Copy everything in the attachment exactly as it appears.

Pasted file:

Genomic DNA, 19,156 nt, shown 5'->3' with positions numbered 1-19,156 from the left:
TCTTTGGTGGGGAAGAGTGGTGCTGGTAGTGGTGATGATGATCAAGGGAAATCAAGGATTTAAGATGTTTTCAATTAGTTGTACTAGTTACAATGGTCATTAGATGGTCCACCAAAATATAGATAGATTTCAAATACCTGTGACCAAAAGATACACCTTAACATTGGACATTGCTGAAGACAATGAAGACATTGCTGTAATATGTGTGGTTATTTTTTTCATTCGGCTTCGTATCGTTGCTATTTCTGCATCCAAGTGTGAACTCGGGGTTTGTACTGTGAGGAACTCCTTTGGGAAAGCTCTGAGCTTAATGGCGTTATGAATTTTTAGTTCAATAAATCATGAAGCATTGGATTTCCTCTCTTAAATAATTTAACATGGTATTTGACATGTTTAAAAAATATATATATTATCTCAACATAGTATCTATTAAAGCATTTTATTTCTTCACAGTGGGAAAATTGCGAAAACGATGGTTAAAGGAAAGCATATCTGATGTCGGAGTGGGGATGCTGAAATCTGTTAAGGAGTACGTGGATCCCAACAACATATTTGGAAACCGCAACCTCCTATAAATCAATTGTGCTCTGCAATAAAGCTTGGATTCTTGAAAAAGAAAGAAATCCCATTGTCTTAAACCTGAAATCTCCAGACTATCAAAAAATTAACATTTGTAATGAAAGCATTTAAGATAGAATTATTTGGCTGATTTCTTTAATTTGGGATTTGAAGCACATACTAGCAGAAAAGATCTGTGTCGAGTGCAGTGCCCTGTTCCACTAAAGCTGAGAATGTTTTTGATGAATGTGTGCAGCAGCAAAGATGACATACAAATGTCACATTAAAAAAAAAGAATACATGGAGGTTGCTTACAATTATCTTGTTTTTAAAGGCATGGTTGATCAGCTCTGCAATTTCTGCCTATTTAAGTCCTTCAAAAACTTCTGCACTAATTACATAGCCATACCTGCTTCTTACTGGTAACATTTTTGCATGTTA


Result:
Genomic DNA, 19,156 nt, shown 5'->3' with positions numbered 1-19,156 from the left:
TCTTTGGTGGGGAAGAGTGGTGCTGGTAGTGGTGATGATGATCAAGGGAAATCAAGGATTTAAGATGTTTTCAATTAGTTGTACTAGTTACAATGGTCATTAGATGGTCCACCAAAATATAGATAGATTTCAAATACCTGTGACCAAAAGATACACCTTAACATTGGACATTGCTGAAGACAATGAAGACATTGCTGTAATATGTGTGGTTATTTTTTTCATTCGGCTTCGTATCGTTGCTATTTCTGCATCCAAGTGTGAACTCGGGGTTTGTACTGTGAGGAACTCCTTTGGGAAAGCTCTGAGCTTAATGGCGTTATGAATTTTTAGTTCAATAAATCATGAAGCATTGGATTTCCTCTCTTAAATAATTTAACATGGTATTTGACATGTTTAAAAAATATATATATTATCTCAACATAGTATCTATTAAAGCATTTTATTTCTTCACAGTGGGAAAATTGCGAAAACGATGGTTAAAGGAAAGCATATCTGATGTCGGAGTGGGGATGCTGAAATCTGTTAAGGAGTACGTGGATCCCAACAACATATTTGGAAACCGCAACCTCCTATAAATCAATTGTGCTCTGCAATAAAGCTTGGATTCTTGAAAAAGAAAGAAATCCCATTGTCTTAAACCTGAAATCTCCAGACTATCAAAAAATTAACATTTGTAATGAAAGCATTTAAGATAGAATTATTTGGCTGATTTCTTTAATTTGGGATTTGAAGCACATACTAGCAGAAAAGATCTGTGTCGAGTGCAGTGCCCTGTTCCACTAAAGCTGAGAATGTTTTTGATGAATGTGTGCAGCAGCAAAGATGACATACAAATGTCACATTAAAAAAAAAGAATACATGGAGGTTGCTTACAATTATCTTGTTTTTAAAGGCATGGTTGATCAGCTCTGCAATTTCTGCCTATTTAAGTCCTTCAAAAACTTCTGCACTAATTACATAGCCATACCTGCTTCTTACTGGTAACATTTTTGCATGTTA